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U.S. Consumption, Incomes Pick Up in Sign of Holiday Cheer

Consumer purchases rose by 0.3 percent in November.

(Bloomberg)—Americans’ spending picked up in November and income gains topped projections, offering hope for a solid holiday-shopping season and indicating household consumption will continue to be the economy’s main driver at year-end.

Purchases, which account for about two-thirds of the economy, rose 0.3% from the prior month after adjusting for inflation, following a 0.1% increase in October, Commerce Department data showed Friday. That exceeded the median estimate in a Bloomberg survey of economists, while the nominal spending gain of 0.4% matched forecasts.

Consumers have carried the economy in 2019 amid fluctuations in trade policy, weakness in manufacturing and a pullback in business investment. While spending may still cool from robust gains in the previous two quarters, the figures suggest Americans can continue to fuel the record-long expansion next year amid a strong job market.

A separate report Friday from the University of Michigan showed consumer sentiment in December increased for a fourth month to the highest level since May, though was little changed from the preliminary reading.

Nominal personal income rose 0.5% in November from the prior month, exceeding the median estimate for a 0.3% gain, with wages and salaries advancing a healthy 0.4%. Inflation-adjusted disposable income rose 0.4% following a 0.2% drop in October, while the personal saving rate rose to 7.9%.

The gain in November spending was driven by new motor vehicles and health care, according to the report. The figures indicate consumption is stabilizing following softer-than-expected retail sales across some categories earlier this month.

What Bloomberg’s Economists Say

“The November personal income and spending data, coming on the back of an upward revision to third-quarter personal consumption, suggest that household spending will remain solid even as it moderates in the current quarter and likely going into 2020.”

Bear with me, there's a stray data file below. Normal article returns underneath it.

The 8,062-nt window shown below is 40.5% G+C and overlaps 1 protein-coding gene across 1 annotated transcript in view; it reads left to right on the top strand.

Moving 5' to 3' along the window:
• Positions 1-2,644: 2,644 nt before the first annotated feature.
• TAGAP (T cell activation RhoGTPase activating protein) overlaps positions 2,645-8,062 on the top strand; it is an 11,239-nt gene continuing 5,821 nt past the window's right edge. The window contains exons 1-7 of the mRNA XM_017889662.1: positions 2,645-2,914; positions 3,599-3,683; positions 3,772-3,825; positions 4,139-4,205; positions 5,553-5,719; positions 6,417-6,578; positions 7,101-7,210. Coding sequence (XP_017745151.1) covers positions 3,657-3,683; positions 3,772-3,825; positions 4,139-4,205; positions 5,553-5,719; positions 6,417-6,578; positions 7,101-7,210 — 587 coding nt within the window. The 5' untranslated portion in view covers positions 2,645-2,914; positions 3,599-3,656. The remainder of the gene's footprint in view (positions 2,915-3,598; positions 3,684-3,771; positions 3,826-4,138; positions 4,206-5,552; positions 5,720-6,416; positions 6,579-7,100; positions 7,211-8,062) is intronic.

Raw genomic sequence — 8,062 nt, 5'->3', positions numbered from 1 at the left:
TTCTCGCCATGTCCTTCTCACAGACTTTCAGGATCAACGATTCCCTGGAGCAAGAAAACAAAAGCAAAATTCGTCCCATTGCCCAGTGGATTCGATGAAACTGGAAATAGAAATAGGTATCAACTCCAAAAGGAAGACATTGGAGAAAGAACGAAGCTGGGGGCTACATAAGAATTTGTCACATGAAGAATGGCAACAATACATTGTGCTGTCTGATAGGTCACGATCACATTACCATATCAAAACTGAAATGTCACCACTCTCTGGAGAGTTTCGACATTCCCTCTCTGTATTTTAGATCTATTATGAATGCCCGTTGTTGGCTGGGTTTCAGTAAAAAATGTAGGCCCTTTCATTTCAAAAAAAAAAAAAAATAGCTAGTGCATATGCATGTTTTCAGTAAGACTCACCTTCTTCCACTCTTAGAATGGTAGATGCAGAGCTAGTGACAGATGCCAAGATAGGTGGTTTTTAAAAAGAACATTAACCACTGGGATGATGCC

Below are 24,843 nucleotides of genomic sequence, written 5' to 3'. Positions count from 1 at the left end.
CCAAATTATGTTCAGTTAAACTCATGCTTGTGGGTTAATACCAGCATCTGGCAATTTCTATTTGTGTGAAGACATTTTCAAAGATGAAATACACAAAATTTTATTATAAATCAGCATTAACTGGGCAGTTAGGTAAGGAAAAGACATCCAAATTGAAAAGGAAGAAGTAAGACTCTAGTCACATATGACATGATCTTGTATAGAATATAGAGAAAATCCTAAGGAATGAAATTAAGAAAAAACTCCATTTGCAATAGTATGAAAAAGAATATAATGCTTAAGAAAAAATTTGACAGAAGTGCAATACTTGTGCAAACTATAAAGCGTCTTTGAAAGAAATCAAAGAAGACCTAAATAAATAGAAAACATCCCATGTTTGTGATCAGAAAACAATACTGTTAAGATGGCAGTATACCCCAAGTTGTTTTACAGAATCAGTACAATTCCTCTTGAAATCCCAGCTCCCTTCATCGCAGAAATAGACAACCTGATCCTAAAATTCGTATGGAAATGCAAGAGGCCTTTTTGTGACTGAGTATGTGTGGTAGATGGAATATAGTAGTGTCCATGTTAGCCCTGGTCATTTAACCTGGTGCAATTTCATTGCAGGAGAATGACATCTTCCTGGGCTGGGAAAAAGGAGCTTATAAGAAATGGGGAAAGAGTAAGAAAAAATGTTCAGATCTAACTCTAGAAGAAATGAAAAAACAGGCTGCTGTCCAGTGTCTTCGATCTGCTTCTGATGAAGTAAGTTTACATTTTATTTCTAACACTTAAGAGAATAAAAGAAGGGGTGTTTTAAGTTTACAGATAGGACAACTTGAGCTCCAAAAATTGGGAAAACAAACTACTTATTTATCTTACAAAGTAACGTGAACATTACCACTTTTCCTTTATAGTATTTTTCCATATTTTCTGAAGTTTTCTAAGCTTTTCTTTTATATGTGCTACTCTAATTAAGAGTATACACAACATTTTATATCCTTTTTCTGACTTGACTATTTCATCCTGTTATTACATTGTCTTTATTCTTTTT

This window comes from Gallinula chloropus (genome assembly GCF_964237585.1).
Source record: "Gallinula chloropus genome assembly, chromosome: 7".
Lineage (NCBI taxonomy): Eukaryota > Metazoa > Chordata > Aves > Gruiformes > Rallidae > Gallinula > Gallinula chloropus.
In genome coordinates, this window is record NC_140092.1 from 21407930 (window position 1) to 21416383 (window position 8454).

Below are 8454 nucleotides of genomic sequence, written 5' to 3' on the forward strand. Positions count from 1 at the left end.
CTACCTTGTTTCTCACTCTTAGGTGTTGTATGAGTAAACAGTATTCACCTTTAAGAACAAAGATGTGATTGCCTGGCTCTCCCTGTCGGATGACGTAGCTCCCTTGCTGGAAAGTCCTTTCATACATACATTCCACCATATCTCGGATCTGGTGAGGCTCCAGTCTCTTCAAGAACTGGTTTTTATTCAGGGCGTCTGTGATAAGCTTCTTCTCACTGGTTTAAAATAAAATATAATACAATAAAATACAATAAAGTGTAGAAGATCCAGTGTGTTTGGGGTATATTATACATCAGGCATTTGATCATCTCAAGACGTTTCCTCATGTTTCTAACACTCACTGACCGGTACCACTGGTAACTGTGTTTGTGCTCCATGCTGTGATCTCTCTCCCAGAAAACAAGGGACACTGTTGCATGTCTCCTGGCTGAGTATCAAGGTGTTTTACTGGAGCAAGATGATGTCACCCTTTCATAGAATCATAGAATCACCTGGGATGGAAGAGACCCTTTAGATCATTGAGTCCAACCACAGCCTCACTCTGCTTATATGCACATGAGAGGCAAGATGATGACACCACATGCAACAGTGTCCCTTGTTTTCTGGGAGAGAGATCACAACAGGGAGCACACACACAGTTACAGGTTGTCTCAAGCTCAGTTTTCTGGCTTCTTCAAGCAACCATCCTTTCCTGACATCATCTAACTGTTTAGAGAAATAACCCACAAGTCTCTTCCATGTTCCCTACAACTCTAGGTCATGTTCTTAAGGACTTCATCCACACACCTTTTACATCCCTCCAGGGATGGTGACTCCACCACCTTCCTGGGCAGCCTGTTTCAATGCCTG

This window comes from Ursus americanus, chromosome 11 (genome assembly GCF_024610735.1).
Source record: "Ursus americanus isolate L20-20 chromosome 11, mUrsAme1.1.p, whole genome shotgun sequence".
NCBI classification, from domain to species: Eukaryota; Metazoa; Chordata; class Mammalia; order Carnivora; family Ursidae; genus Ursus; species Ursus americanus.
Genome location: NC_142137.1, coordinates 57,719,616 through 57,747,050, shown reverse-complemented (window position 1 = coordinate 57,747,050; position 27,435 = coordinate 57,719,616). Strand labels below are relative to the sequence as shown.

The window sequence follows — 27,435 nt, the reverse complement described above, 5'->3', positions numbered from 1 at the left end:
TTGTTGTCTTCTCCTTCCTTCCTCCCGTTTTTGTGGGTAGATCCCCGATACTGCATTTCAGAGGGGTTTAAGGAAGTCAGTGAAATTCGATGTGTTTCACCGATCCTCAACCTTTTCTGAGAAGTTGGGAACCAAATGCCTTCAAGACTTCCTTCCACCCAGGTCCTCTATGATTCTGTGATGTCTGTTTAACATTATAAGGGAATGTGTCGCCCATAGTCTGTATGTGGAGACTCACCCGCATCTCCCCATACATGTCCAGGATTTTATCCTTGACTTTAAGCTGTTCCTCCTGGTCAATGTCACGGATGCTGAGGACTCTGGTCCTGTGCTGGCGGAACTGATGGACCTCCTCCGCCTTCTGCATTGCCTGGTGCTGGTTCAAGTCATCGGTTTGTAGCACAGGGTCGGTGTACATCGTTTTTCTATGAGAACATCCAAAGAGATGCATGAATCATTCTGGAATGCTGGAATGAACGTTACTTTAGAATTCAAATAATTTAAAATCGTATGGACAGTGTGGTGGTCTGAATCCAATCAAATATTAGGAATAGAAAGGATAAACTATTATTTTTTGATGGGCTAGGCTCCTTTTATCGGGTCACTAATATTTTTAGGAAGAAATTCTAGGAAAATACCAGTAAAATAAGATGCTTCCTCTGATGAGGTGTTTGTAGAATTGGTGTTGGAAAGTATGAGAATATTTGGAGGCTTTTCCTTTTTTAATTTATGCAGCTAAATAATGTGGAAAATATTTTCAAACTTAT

-- Yelena Shulyatyeva, Andrew Husby and Eliza Winger

Inflation remained short, though, of the Federal Reserve’s goal despite three interest-rate cuts this year. The personal consumption expenditures price gauge, which the Fed officially targets for 2% inflation, rose 0.2% from the prior month and 1.5% from a year earlier, with the annual change slightly above projections.

The core PCE price index, which excludes food and energy, increased at a 1.3% annualized rate over the past three months, though the 1.6% rise from a year earlier was above forecasts. Policy makers view the core gauge as a better indicator of underlying price trends and have said they’re also aiming for it to rise 2%.

The University of Michigan survey showed U.S. consumer expectations for inflation over the longer term fell to the lowest on record at 2.2%.

A separate Commerce Department report out earlier Friday showed Americans’ spending grew by more than previously reported in the third quarter, a change offset by a drag in inventories that left economic growth at a still-healthy but unrevised 2.1%.

--With assistance from Kristy Scheuble and Vince Golle.

To contact the reporter on this story: Reade Pickert in Washington at [email protected].

To contact the editor responsible for this story: Scott Lanman at [email protected]

© 2019 Bloomberg L.P.

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